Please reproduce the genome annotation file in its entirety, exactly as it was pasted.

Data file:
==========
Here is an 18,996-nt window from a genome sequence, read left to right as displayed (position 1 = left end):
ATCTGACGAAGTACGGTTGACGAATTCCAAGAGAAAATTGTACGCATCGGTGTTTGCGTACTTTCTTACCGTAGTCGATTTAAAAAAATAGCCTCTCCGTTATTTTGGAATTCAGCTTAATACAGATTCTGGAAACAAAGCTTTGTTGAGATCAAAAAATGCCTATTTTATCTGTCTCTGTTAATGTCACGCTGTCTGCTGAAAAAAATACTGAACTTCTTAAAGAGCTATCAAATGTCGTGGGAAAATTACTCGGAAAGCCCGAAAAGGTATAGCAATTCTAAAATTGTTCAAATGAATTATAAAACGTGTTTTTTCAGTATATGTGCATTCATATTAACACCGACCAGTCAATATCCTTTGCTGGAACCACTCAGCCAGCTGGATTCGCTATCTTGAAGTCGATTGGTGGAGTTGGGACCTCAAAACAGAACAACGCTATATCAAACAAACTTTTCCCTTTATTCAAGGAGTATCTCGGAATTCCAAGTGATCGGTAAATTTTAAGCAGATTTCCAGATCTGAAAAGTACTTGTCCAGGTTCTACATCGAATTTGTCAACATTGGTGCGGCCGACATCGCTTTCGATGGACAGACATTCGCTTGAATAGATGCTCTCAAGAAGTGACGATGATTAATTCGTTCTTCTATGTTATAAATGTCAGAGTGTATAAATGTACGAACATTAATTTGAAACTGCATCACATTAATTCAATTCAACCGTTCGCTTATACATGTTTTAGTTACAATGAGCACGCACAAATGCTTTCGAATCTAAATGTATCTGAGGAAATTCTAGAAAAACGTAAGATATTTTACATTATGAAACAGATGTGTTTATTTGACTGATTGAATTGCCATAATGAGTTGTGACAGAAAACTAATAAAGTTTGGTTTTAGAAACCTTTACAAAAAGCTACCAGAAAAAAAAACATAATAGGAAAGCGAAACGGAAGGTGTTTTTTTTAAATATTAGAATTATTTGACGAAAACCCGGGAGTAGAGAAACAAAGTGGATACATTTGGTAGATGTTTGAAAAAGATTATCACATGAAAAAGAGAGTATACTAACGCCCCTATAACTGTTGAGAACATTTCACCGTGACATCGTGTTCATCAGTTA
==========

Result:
Here is an 18,996-nt window from a genome sequence, read left to right as displayed (position 1 = left end):
ATCTGACGAAGTACGGTTGACGAATTCCAAGAGAAAATTGTACGCATCGGTGTTTGCGTACTTTCTTACCGTAGTCGATTTAAAAAAATAGCCTCTCCGTTATTTTGGAATTCAGCTTAATACAGATTCTGGAAACAAAGCTTTGTTGAGATCAAAAAATGCCTATTTTATCTGTCTCTGTTAATGTCACGCTGTCTGCTGAAAAAAATACTGAACTTCTTAAAGAGCTATCAAATGTCGTGGGAAAATTACTCGGAAAGCCCGAAAAGGTATAGCAATTCTAAAATTGTTCAAATGAATTATAAAACGTGTTTTTTCAGTATATGTGCATTCATATTAACACCGACCAGTCAATATCCTTTGCTGGAACCACTCAGCCAGCTGGATTCGCTATCTTGAAGTCGATTGGTGGAGTTGGGACCTCAAAACAGAACAACGCTATATCAAACAAACTTTTCCCTTTATTCAAGGAGTATCTCGGAATTCCAAGTGATCGGTAAATTTTAAGCAGATTTCCAGATCTGAAAAGTACTTGTCCAGGTTCTACATCGAATTTGTCAACATTGGTGCGGCCGACATCGCTTTCGATGGACAGACATTCGCTTGAATAGATGCTCTCAAGAAGTGACGATGATTAATTCGTTCTTCTATGTTATAAATGTCAGAGTGTATAAATGTACGAACATTAATTTGAAACTGCATCACATTAATTCAATTCAACCGTTCGCTTATACATGTTTTAGTTACAATGAGCACGCACAAATGCTTTCGAATCTAAATGTATCTGAGGAAATTCTAGAAAAACGTAAGATATTTTACATTATGAAACAGATGTGTTTATTTGACTGATTGAATTGCCATAATGAGTTGTGACAGAAAACTAATAAAGTTTGGTTTTAGAAACCTTTACAAAAAGCTACCAGAAAAAAAAACATAATAGGAAAGCGAAACGGAAGGTGTTTTTTTTAAATATTAGAATTATTTGACGAAAACCCGGGAGTAGAGAAACAAAGTGGATACATTTGGTAGATGTTTGAAAAAGATTATCACATGAAAAAGAGAGTATACTAACGCCCCTATAACTGTTGAGAACATTTCACCGTGACATCGTGTTCATCAGTTA